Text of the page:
Gary Friedman's Book on the Sony a99 transcends a mere manual on steroids. It's actually a great read.

I make the same mistake so many people in my age group/demographic/education level, etc., make: I think I am smarter than I really am. Like most people I'm sure I'm pretty close to the middle of the IQ Bell Curve but my ego keeps prodding me to believe that I must be nearer to the more valuable end. Every once in a while common sense wins over ego and I relent and actually do something beneficial for myself rather than presuming I already know everything already. (See how convoluted that paragraph is? Proof of my argument...).

When I bought my Sony a99 I presumed that my Vulcan-like intellect (often disproven) would make mastering all the nooks and crannies and crevices of the camera's potential child's play. And so I labored in blissful ignorance until yesterday. Only yesterday did I really start to unlock the secrets that are making that particular camera even better than I thought it would be. How did this happen? How did I break through the dam of ignorance in order to start realizing the potential of my $2800 purchase?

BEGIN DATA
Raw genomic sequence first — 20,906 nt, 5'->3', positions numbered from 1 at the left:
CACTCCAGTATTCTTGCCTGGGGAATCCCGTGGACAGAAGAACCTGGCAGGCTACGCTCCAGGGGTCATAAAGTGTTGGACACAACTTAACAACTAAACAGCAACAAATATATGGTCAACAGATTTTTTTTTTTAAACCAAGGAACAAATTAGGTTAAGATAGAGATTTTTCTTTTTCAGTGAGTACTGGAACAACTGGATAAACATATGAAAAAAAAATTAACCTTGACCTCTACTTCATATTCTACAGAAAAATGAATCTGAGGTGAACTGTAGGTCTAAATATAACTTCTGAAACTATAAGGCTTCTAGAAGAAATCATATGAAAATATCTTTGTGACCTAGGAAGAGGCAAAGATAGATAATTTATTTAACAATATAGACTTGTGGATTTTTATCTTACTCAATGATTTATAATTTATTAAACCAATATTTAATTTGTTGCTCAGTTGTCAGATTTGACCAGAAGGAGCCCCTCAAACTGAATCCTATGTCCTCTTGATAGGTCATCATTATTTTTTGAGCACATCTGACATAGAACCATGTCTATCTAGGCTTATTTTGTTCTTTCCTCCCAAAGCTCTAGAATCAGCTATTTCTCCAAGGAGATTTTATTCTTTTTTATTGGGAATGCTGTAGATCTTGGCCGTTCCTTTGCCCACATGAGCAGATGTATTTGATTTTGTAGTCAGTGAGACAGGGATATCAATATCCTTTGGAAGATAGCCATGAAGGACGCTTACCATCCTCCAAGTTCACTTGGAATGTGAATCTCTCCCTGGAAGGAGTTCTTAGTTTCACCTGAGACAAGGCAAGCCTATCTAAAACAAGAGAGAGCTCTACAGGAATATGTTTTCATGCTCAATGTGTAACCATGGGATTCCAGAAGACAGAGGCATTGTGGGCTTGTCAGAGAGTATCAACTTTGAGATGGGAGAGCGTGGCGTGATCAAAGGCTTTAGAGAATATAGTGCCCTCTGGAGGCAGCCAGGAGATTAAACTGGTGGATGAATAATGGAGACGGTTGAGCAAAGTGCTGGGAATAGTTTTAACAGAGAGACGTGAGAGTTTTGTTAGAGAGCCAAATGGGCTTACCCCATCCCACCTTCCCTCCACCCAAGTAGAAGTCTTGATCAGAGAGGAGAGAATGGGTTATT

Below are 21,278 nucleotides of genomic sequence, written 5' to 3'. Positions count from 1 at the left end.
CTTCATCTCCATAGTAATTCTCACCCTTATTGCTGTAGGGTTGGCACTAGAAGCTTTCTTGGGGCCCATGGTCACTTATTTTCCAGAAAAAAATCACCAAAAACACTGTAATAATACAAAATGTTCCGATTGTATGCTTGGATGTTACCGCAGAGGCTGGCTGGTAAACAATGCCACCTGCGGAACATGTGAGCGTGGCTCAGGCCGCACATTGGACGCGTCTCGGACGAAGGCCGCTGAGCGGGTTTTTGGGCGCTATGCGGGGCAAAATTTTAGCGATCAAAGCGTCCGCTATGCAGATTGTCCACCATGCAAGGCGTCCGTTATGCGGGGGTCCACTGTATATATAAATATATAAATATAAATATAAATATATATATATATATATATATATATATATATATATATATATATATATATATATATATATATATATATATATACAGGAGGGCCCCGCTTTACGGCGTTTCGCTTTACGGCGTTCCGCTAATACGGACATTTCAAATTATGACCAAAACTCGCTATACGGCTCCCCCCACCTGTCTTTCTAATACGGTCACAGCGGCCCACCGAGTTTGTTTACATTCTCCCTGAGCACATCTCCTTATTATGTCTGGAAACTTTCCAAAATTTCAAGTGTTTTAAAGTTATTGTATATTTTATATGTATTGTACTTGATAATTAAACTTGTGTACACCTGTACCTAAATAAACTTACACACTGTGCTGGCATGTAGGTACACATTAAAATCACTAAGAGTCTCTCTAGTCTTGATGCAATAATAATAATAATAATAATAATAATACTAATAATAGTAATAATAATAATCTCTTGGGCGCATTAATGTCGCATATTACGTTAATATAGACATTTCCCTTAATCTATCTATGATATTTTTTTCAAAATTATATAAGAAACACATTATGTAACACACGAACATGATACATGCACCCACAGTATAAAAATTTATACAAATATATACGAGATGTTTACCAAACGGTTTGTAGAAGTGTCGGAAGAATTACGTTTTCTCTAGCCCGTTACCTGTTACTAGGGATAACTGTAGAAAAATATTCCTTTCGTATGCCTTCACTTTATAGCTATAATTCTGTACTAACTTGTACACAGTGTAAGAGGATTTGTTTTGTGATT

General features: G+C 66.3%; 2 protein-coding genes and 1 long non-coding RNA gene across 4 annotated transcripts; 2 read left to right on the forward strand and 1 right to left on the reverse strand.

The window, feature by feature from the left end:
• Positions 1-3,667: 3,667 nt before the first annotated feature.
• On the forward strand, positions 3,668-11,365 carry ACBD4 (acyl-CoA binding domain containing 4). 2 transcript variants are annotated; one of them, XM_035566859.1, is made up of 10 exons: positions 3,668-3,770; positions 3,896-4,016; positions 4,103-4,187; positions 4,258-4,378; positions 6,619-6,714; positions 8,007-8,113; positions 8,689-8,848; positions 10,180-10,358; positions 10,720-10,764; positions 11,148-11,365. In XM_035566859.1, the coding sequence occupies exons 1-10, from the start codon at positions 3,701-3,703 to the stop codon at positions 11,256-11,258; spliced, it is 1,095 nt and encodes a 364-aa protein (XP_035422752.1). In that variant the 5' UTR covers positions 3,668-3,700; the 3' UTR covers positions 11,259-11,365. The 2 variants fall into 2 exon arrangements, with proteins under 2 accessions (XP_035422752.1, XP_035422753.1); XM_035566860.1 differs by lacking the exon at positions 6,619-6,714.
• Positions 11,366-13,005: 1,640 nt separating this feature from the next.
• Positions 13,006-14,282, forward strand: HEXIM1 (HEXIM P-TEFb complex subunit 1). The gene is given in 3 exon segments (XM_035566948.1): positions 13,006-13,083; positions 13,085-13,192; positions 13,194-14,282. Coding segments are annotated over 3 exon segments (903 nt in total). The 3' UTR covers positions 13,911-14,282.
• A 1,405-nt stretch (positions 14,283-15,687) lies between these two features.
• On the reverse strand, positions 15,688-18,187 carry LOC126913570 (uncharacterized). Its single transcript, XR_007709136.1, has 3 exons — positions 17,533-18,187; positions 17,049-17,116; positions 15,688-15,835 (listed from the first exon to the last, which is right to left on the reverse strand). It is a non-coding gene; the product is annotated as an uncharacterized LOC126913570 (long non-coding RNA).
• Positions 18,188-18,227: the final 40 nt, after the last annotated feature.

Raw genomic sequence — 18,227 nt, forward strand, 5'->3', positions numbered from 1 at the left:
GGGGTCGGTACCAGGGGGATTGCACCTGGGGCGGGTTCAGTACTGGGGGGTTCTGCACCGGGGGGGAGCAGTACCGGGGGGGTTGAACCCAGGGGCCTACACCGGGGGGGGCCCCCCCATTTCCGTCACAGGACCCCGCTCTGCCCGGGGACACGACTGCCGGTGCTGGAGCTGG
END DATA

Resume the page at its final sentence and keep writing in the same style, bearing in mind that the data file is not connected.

I took the advice of some people on the internet and bought a book by a guy named, Gary Friedman. He writes books about Sony cameras. If the a99 book is an typical example then he writes very, very good books about Sony cameras. I figured he would cover a lot of filler stuff and that I'd have to pick my way through a junkyard of trivia to find a few gems but I was smacked in the face by how good and how well aimed toward more advanced users the book is.

I've read some sections in their entirety and some I've skimmed over and will come back to. There were two areas about the camera that I hadn't really mastered. One was the use of the flashes that are available from Sony. And, especially, using the flashes in wireless modes and with groups. The second area is in setting the right autofocus combinations for best results. And I'll admit that, with my growing interest in video I read that section twice.